How to identifyThe Curlew is the largest European wading bird, found on estuaries in winter and moors in summer. Look for its down-curved bill, brown upperparts, long legs and listen for its evocative, bubbling, call.
In the winter, you’ll see Curlews feeding in groups on tidal mudflats, saltmarshes and nearby farmland. While some of our birds spend the winter in Ireland and France, we get an influx of Scandinavian-breeding Curlews here, who make the most of our relatively mild winters. In the spring and summer, Curlews migrate to their breeding grounds in upland areas of rough pasture, heather moorland and wetland.
Curlews breed on a range of habitats, but like rough grasslands, moorlands and bogs best of all. Intensive farming practices, including drainage and reseeding, are likely to have contributed to declines in breeding populations, as has the turning of areas of moorlands into forest. Together, these activities are having a huge impact on Curlew populations.
Curlew numbers are also impacted by nest predators, mainly foxes, who take eggs, chicks and adult birds. Like many wading birds, Curlews lay their eggs in a nest on the ground known as a ‘scrape’. The parents incubate the eggs for about four weeks, before the young leave the nest and roam around with their parents for a further four weeks until fledging.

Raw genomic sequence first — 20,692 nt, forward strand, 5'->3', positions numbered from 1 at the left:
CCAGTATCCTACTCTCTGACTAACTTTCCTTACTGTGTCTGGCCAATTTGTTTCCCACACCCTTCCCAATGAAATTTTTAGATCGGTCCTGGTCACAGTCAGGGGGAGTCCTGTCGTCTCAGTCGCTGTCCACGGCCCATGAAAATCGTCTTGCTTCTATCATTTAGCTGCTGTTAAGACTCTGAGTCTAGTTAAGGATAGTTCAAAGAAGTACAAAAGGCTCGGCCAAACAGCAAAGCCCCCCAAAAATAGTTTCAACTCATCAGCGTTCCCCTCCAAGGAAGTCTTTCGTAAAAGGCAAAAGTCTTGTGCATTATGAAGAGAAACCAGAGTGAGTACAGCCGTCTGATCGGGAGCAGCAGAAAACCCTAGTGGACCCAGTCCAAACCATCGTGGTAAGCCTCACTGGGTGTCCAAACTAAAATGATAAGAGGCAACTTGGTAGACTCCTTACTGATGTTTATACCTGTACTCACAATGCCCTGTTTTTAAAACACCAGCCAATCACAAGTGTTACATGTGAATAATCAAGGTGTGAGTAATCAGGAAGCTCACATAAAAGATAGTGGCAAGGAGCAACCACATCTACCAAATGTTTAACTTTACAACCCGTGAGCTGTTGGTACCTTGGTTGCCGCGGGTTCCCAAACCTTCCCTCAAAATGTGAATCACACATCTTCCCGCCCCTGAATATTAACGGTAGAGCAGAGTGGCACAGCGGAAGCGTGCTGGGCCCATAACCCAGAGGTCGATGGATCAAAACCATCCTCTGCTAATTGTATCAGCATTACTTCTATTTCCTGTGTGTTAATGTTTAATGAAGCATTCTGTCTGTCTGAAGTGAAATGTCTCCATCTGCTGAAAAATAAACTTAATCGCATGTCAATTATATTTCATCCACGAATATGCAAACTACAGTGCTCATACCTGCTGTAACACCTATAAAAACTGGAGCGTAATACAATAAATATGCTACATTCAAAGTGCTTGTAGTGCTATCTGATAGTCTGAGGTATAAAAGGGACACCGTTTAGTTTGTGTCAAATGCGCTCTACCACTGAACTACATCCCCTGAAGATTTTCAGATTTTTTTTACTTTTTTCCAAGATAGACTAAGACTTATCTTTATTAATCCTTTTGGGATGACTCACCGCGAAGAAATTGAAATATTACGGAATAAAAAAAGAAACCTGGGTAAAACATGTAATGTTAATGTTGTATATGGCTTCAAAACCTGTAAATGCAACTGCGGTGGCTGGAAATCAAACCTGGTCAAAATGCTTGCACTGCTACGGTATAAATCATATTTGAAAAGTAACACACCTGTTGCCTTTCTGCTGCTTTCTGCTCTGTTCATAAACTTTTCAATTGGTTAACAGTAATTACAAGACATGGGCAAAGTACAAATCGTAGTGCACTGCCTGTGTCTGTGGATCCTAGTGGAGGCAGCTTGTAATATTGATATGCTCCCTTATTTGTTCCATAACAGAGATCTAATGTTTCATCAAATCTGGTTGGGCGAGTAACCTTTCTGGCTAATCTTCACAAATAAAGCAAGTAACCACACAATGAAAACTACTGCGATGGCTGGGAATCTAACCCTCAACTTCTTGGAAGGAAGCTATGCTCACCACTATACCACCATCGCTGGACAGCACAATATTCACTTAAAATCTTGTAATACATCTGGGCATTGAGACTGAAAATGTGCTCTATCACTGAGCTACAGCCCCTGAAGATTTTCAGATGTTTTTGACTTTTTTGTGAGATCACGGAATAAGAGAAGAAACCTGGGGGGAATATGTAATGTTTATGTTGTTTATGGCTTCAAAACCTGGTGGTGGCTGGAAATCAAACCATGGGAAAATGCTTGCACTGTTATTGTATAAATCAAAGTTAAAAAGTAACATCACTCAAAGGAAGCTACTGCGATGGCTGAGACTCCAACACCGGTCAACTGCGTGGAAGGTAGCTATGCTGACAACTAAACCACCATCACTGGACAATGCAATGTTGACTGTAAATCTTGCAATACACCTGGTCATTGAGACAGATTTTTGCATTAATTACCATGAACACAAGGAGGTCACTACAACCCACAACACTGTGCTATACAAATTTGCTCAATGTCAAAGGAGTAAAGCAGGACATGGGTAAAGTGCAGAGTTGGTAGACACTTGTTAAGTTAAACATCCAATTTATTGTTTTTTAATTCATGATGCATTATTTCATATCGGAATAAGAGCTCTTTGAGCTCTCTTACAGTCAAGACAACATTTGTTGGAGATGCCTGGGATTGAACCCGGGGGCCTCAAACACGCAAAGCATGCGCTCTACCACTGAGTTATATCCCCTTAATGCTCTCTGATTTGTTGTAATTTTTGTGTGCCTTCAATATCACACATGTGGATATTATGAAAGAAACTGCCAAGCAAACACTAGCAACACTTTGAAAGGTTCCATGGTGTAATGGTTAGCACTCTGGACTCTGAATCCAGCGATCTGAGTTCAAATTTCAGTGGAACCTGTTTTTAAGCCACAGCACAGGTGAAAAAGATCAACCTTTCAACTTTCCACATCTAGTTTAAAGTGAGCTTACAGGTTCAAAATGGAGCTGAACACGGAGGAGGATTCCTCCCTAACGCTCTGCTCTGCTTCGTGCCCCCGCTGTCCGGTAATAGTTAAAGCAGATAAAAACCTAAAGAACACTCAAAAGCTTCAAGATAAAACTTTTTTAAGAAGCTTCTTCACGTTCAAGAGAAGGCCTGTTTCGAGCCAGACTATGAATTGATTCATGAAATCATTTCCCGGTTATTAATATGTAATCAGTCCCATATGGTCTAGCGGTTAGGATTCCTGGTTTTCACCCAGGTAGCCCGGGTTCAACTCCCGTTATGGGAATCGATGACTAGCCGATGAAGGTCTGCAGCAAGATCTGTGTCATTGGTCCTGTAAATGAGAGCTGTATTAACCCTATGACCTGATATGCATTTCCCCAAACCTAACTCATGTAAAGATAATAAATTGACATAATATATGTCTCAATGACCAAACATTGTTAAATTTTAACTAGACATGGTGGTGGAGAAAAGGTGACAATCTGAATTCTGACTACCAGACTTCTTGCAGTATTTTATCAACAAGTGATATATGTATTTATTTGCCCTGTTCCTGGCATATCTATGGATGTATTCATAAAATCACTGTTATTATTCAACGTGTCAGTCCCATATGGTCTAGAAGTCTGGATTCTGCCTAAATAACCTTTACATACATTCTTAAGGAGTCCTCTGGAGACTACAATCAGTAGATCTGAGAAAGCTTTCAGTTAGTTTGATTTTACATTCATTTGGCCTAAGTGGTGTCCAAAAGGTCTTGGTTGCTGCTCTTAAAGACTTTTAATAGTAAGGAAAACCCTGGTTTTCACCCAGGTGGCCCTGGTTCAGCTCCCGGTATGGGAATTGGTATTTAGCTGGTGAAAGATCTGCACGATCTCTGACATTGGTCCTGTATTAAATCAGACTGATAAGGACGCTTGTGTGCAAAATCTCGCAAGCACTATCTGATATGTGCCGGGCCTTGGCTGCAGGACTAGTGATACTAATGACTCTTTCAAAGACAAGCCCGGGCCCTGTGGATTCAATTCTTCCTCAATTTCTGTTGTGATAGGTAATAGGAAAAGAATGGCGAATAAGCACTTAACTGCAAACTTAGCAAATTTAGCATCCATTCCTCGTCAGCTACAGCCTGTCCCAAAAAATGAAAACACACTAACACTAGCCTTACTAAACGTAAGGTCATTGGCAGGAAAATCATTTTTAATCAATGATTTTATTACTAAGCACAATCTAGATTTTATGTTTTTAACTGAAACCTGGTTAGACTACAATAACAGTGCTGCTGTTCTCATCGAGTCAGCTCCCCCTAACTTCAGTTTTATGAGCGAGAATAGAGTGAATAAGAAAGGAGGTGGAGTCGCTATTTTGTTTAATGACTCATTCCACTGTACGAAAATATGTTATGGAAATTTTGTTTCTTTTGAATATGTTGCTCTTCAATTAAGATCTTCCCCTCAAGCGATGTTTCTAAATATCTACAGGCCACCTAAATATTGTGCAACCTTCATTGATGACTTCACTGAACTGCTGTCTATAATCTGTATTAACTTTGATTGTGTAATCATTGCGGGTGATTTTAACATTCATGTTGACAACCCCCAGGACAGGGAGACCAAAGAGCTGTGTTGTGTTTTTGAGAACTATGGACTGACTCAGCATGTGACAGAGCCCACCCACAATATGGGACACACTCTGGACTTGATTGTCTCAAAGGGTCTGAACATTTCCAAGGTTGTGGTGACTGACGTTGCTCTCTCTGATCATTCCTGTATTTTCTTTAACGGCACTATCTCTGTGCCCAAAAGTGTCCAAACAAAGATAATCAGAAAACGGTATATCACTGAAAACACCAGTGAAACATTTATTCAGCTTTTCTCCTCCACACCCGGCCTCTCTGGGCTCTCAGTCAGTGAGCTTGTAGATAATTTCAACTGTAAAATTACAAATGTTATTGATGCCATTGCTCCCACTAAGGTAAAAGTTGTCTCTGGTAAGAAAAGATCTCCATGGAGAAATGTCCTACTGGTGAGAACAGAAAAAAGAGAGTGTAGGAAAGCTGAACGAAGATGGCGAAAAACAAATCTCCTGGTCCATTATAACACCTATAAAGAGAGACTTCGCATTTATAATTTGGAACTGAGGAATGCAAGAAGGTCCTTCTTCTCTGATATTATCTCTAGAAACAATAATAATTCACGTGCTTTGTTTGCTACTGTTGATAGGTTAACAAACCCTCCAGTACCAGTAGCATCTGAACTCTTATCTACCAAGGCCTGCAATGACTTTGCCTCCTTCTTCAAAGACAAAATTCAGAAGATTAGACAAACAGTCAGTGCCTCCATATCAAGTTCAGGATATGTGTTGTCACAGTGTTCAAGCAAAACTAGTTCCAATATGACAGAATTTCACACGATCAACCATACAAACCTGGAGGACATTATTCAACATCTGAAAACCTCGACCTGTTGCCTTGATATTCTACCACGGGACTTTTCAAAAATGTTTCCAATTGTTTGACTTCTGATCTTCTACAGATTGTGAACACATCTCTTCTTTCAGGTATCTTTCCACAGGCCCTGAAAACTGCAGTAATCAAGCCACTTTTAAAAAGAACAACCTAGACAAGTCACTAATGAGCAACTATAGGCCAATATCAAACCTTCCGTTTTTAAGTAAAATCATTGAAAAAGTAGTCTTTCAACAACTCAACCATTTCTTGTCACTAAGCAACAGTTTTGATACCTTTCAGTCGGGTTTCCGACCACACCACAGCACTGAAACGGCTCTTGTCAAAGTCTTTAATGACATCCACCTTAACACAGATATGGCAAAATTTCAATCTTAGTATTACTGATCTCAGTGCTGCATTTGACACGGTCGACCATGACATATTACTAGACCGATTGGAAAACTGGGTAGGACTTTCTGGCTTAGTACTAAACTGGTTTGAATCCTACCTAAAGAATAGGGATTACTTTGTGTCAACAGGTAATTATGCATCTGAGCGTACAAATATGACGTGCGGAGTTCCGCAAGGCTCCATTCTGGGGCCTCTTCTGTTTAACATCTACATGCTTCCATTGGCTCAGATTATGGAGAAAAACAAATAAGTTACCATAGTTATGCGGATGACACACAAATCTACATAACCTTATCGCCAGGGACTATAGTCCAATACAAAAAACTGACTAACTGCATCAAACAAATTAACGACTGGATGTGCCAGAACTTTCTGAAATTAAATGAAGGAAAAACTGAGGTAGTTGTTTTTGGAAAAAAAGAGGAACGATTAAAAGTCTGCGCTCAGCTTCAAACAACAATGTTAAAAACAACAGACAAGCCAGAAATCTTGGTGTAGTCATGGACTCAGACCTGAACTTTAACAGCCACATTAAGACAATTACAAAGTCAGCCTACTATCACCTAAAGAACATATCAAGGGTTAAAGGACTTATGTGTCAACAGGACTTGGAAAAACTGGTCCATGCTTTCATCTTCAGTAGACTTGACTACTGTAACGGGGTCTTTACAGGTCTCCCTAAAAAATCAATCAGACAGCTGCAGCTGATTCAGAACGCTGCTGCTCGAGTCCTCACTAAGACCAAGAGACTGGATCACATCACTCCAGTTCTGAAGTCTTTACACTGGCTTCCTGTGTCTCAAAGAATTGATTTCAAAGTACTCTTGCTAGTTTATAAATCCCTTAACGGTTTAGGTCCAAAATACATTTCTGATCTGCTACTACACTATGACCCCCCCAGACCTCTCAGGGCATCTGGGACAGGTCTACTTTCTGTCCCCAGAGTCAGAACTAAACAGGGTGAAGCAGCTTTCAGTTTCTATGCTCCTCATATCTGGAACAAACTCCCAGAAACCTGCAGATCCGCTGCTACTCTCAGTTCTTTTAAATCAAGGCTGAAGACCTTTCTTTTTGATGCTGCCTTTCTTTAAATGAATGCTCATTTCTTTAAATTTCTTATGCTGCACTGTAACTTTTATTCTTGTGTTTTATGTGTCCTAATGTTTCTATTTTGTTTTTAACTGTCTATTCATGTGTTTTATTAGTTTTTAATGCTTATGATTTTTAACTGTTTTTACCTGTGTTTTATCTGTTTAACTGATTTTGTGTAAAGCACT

The UK breeding population of Curlews is of international importance, with around 30% of the west European population spending winter in the UK. Despite this, there have been worrying declines in the breeding population in much of the UK. In 2015, Curlews were added to the Red List on the UK Conservation Status Report. Red is the highest conservation priority, with species on this list needing urgent action. Curlews are struggling, with big declines in breeding populations and ranges. They urgently need our help.
* This map is intended as a guide. It shows general distribution rather than detailed, localised populations.